Thursday, June 21, 2012

Trinity Term Festivities

Since we arrived in Oxford four weeks ago, we’ve often passed students wearing “subfusc” biking to their examinations, their gowns flapping in the breeze, and a peppy carnation tucked into their buttonhole (white for the freshers, pink for second year, and red for the final exams).  But this week the academic term comes to a close, and with it comes a slew of garden parties and end-of-term balls. 

The festivities began for us last Tuesday, when Stefany Wragg, a 2010 PC Alumna, invited the Oxford-PC students to hall at St. Cross College.  The theme of this week’s dinner was Wimbledon Picnic Hall, complete with provencal tarts and strawberries and cream.  Students from the hall wore their academic gowns, and the master led the dinner, starting with grace in Latin and knocking on the table to announce each course of the meal.  It was great to have a small PC reunion in Oxford, sharing memories about favorite professors and changes around campus.  People often comment about the strong sense of community at PC, but who would have guessed that it would extend across the pond!

Tiffany Donohue, Meredith White, me, Tom Reilly, Stefany Wragg, Beatriz
On Wednesday afternoon, after a tutorial with Fr. John on virtue ethics, I wandered across the Magdalen Bridge to South Parks.  The green expanse of meadows dotted with trees is a peaceful break from the streets of the city.  Climb to the top of the hill, turn to face the city and a panoramic view of the Oxford skyline unfolds before your eyes.  School children in their uniforms enjoyed their recess break, picnickers lounged on their blankets leisurely basking in the warm sunshine, and I sat reading and trying to identify the various spires that pierced above the roofs of the city below.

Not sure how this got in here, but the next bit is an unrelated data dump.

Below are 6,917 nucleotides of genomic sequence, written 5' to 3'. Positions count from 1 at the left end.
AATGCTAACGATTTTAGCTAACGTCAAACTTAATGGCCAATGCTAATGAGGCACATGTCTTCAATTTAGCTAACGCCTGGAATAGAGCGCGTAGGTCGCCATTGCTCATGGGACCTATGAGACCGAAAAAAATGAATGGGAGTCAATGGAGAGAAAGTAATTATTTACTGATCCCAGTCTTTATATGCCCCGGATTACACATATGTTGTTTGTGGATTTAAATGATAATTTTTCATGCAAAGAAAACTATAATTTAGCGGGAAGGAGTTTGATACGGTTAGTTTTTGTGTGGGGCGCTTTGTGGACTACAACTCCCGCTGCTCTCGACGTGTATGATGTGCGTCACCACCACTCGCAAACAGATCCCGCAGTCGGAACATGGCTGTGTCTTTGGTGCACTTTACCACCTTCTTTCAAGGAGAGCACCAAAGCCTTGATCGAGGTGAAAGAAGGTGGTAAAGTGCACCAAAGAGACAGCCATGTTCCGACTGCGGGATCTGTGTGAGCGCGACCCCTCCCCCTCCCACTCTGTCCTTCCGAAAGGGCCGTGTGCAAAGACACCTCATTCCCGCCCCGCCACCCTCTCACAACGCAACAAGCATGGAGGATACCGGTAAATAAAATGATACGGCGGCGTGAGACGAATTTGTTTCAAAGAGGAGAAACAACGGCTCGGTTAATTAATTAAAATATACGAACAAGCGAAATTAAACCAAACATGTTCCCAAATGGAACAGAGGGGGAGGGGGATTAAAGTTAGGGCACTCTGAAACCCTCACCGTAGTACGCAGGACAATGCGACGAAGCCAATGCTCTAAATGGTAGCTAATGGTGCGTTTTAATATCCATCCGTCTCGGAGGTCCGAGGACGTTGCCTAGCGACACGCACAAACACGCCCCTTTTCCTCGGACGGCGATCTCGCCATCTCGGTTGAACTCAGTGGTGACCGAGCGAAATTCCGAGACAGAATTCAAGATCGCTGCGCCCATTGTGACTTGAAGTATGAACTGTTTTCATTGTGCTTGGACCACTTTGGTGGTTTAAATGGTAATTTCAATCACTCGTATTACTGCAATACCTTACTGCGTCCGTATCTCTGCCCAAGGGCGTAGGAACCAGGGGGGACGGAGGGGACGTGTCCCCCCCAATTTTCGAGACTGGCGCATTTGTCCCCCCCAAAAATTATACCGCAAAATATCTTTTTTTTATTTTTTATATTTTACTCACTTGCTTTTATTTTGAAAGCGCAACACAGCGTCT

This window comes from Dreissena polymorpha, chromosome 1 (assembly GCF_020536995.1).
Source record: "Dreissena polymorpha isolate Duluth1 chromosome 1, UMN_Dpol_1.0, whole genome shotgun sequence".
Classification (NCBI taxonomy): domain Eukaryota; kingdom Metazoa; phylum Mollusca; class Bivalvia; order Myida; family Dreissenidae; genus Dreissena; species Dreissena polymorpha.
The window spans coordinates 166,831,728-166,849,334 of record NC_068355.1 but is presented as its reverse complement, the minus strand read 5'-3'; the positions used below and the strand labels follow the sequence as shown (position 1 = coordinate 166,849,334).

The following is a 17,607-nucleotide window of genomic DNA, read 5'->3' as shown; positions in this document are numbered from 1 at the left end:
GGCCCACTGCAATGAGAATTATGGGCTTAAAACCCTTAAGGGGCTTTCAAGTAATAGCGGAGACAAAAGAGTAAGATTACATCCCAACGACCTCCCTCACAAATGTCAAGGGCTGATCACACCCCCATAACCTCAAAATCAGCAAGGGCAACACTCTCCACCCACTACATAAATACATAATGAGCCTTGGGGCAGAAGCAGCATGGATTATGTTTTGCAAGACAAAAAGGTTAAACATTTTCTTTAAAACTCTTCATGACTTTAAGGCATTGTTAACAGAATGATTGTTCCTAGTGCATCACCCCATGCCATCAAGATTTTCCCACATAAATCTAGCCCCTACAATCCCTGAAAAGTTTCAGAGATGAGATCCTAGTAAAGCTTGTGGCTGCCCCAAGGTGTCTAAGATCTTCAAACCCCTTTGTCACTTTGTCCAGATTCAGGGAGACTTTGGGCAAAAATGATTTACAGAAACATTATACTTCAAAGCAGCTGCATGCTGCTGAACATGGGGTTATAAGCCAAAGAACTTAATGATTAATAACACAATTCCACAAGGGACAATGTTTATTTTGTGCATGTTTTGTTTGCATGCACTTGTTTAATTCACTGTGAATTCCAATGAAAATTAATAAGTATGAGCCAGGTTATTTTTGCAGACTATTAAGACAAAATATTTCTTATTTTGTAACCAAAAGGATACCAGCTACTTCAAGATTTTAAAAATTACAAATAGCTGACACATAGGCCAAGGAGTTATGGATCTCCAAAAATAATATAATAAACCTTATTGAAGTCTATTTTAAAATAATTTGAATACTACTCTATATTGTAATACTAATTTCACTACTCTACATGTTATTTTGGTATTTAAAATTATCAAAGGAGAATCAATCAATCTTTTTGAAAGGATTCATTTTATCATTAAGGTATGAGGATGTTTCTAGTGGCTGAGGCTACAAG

Oriel College

As the sky grew overcast, not wanting to be caught in a downpour in the middle of the meadows, I relocated to the quad of Oriel College.  It felt quite appropriate to be reading Bl. John Henry Newman’s novel Loss and Gain at the college he attended!

Wednesday evening, the Aquinas Reading Group had their end-of-term garden party.  It was lovely to get to chat with the others students and friars, and amazing to think how many good friends we’ve met in only a few weeks!
On Thursday we attended our last lectures: one in moral theology on the family, and one on Aquinas. 

The next day, Blackfriars held its end of term festivities, beginning with a garden party behind the chapel.  Friendly conversation bubbled as people sipped Pimms (it has a unique, distinctive taste, but I suppose it could be described as an alcoholic cross between fruit punch and ice tea, with orange and cucumber slices floating in it – the British love their cucumbers!) and savored the fresh strawberries and cream.  The celebrations continued after Mass with the Blackfriars Ball: first dinner at the long refectory table, then live music and dancing in the aula.  It was entertaining to see Fr. Peter and Br. Haavar dance in their long habits!

Beatriz, Shaun, Genevieve, me, and Elizabeth in the
Magdalen dining hall.